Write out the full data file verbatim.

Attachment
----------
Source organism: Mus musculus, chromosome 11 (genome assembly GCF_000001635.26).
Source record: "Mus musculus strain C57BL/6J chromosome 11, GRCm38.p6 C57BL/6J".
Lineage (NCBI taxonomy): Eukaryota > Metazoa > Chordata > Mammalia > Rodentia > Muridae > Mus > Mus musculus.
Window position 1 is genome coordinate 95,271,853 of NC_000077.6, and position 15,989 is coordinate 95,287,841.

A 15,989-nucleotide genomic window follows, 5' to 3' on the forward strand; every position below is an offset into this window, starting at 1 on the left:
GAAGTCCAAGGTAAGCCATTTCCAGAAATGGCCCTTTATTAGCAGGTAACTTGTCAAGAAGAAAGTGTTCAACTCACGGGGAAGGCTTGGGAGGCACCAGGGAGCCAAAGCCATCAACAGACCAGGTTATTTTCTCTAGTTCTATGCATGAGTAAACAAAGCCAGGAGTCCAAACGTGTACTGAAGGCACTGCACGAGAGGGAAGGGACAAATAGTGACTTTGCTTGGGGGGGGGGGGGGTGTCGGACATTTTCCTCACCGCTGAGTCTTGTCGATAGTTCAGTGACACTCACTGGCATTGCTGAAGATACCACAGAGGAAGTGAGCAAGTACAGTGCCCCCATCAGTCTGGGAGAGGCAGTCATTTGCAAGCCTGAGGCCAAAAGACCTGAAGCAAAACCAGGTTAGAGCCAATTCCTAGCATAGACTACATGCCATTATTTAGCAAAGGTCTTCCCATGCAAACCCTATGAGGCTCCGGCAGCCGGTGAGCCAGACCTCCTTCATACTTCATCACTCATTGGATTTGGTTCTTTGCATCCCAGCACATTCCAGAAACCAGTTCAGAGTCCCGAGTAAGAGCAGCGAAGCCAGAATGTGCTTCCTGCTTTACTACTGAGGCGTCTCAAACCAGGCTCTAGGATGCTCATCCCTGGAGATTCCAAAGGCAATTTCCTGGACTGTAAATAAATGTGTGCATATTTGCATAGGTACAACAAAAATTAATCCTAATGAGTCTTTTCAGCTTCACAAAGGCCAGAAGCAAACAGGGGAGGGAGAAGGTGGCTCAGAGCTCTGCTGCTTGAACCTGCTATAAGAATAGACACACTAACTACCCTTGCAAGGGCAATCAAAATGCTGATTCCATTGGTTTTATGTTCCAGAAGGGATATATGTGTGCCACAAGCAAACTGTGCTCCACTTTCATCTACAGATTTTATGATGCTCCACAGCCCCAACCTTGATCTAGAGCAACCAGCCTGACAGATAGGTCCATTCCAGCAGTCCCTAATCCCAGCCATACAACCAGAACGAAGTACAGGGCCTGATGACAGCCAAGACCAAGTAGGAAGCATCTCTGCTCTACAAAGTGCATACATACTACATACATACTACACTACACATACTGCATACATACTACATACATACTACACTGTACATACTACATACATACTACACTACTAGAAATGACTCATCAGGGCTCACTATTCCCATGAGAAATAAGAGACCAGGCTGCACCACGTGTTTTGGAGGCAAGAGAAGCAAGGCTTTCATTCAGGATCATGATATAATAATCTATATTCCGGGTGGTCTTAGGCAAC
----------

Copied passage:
Source organism: Mus musculus, chromosome 11 (genome assembly GCF_000001635.26).
Source record: "Mus musculus strain C57BL/6J chromosome 11, GRCm38.p6 C57BL/6J".
Lineage (NCBI taxonomy): Eukaryota > Metazoa > Chordata > Mammalia > Rodentia > Muridae > Mus > Mus musculus.
Window position 1 is genome coordinate 95,271,853 of NC_000077.6, and position 15,989 is coordinate 95,287,841.

A 15,989-nucleotide genomic window follows, 5' to 3' on the forward strand; every position below is an offset into this window, starting at 1 on the left:
GAAGTCCAAGGTAAGCCATTTCCAGAAATGGCCCTTTATTAGCAGGTAACTTGTCAAGAAGAAAGTGTTCAACTCACGGGGAAGGCTTGGGAGGCACCAGGGAGCCAAAGCCATCAACAGACCAGGTTATTTTCTCTAGTTCTATGCATGAGTAAACAAAGCCAGGAGTCCAAACGTGTACTGAAGGCACTGCACGAGAGGGAAGGGACAAATAGTGACTTTGCTTGGGGGGGGGGGGGGTGTCGGACATTTTCCTCACCGCTGAGTCTTGTCGATAGTTCAGTGACACTCACTGGCATTGCTGAAGATACCACAGAGGAAGTGAGCAAGTACAGTGCCCCCATCAGTCTGGGAGAGGCAGTCATTTGCAAGCCTGAGGCCAAAAGACCTGAAGCAAAACCAGGTTAGAGCCAATTCCTAGCATAGACTACATGCCATTATTTAGCAAAGGTCTTCCCATGCAAACCCTATGAGGCTCCGGCAGCCGGTGAGCCAGACCTCCTTCATACTTCATCACTCATTGGATTTGGTTCTTTGCATCCCAGCACATTCCAGAAACCAGTTCAGAGTCCCGAGTAAGAGCAGCGAAGCCAGAATGTGCTTCCTGCTTTACTACTGAGGCGTCTCAAACCAGGCTCTAGGATGCTCATCCCTGGAGATTCCAAAGGCAATTTCCTGGACTGTAAATAAATGTGTGCATATTTGCATAGGTACAACAAAAATTAATCCTAATGAGTCTTTTCAGCTTCACAAAGGCCAGAAGCAAACAGGGGAGGGAGAAGGTGGCTCAGAGCTCTGCTGCTTGAACCTGCTATAAGAATAGACACACTAACTACCCTTGCAAGGGCAATCAAAATGCTGATTCCATTGGTTTTATGTTCCAGAAGGGATATATGTGTGCCACAAGCAAACTGTGCTCCACTTTCATCTACAGATTTTATGATGCTCCACAGCCCCAACCTTGATCTAGAGCAACCAGCCTGACAGATAGGTCCATTCCAGCAGTCCCTAATCCCAGCCATACAACCAGAACGAAGTACAGGGCCTGATGACAGCCAAGACCAAGTAGGAAGCATCTCTGCTCTACAAAGTGCATACATACTACATACATACTACACTACACATACTGCATACATACTACATACATACTACACTGTACATACTACATACATACTACACTACTAGAAATGACTCATCAGGGCTCACTATTCCCATGAGAAATAAGAGACCAGGCTGCACCACGTGTTTTGGAGGCAAGAGAAGCAAGGCTTTCATTCAGGATCATGATATAATAATCTATATTCCGGGTGGTCTTAGGCAAC